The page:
You’ll be responsible for paying these extra costs if you hope to obtain the home at a discount. In some cases, it might still make financial sense, but sometimes these costs tally up to more than it's worth to continue going after the property. 

Steep competition

With home supply unable to keep up with demand, you may face fierce competition when shopping for a foreclosed home. This can lead to higher bids, a longer bidding process, or might even cause you to agree to concessions you otherwise wouldn’t (for instance, forgoing inspection).

Other factors to consider before buying a foreclosed home

You can find foreclosed homes just about anywhere, but depending on where you live, you may be limited in where you can find foreclosed properties. This might mean moving out of a community you enjoy or sacrificing a desirable school district.


Although you can limit your foreclosed home search to specific areas, it doesn’t mean you’ll find the home you’re looking for. You may need to broaden your search and be open to moving to new areas.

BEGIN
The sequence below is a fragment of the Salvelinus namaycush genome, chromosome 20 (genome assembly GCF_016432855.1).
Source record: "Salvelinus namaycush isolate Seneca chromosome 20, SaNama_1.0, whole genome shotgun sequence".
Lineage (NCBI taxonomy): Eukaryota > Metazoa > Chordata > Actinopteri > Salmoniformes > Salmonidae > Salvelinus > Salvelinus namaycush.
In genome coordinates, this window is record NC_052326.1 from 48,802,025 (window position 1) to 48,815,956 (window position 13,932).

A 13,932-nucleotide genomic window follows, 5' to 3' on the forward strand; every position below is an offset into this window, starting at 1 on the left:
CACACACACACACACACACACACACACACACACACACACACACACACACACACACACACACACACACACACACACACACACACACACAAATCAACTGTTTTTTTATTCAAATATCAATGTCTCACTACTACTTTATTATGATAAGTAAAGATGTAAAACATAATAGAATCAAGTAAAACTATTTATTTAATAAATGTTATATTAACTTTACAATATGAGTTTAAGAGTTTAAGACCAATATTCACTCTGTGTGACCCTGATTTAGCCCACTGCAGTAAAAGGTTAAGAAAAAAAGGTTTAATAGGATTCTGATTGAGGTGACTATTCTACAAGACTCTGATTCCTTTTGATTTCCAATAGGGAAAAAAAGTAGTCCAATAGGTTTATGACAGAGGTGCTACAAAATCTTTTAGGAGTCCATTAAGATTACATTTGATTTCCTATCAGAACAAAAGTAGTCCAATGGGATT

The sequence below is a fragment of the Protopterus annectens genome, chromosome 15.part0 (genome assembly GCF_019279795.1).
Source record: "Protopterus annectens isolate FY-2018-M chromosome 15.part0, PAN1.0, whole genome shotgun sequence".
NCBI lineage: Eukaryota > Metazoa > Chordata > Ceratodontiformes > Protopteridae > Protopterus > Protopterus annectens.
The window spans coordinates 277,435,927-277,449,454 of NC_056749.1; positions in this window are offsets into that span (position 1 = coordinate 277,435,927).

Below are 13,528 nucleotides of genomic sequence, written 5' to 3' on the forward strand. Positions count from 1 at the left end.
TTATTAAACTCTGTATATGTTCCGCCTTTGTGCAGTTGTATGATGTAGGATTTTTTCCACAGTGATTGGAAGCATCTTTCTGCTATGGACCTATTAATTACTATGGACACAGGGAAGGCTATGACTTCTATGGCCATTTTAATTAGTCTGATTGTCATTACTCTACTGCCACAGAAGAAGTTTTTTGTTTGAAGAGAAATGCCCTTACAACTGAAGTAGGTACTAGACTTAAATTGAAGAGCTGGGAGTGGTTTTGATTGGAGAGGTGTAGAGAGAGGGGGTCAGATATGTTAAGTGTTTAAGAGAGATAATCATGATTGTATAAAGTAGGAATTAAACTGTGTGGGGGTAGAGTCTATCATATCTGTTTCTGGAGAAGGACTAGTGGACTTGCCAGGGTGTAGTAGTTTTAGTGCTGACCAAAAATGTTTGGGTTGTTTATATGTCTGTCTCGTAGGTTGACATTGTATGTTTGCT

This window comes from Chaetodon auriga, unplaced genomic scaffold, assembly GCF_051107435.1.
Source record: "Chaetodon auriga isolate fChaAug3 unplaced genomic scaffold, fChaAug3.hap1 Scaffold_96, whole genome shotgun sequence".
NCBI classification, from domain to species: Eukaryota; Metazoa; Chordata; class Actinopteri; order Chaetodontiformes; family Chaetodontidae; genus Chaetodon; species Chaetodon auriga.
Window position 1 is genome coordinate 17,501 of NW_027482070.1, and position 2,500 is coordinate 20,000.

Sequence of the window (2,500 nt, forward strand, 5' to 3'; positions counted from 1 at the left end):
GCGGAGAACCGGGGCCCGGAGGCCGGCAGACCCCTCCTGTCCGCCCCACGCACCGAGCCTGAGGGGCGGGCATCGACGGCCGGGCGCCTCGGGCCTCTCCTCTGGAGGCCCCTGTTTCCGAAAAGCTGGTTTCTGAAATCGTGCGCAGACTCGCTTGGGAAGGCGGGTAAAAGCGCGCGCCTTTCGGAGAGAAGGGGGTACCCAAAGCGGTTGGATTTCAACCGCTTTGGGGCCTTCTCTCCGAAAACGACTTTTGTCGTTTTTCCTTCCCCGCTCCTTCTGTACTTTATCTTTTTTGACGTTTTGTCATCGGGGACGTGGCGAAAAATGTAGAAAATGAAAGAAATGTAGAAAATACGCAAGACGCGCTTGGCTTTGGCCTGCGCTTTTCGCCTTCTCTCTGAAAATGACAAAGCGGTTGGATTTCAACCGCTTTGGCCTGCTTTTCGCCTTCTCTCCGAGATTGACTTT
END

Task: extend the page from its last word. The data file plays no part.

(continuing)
Lastly, just because you’re buying a foreclosed home doesn’t necessarily mean you’re getting a deal. A real estate agent can offer comparative research to help you better understand if the pricing is in line with comparable homes in your area.

Does buying a foreclosed home make sense for you?

Figuring out if you can afford to buy a home is the first question you want to answer before reviewing home options. If you have a stable job and can afford the upfront and monthly costs, then you can start to explore foreclosed homes.


The time you’re willing to wait and whether or not you want to get into bidding wars are two factors worth considering. But ultimately, whether or not you opt for a foreclosed home may hinge on the available home inventory in your local market.


We recommend talking to your agent about what you’re looking for in a home. If a foreclosed property matches your criteria, then you can decide if you want to make an offer — just be prepared for a few bumps along the way.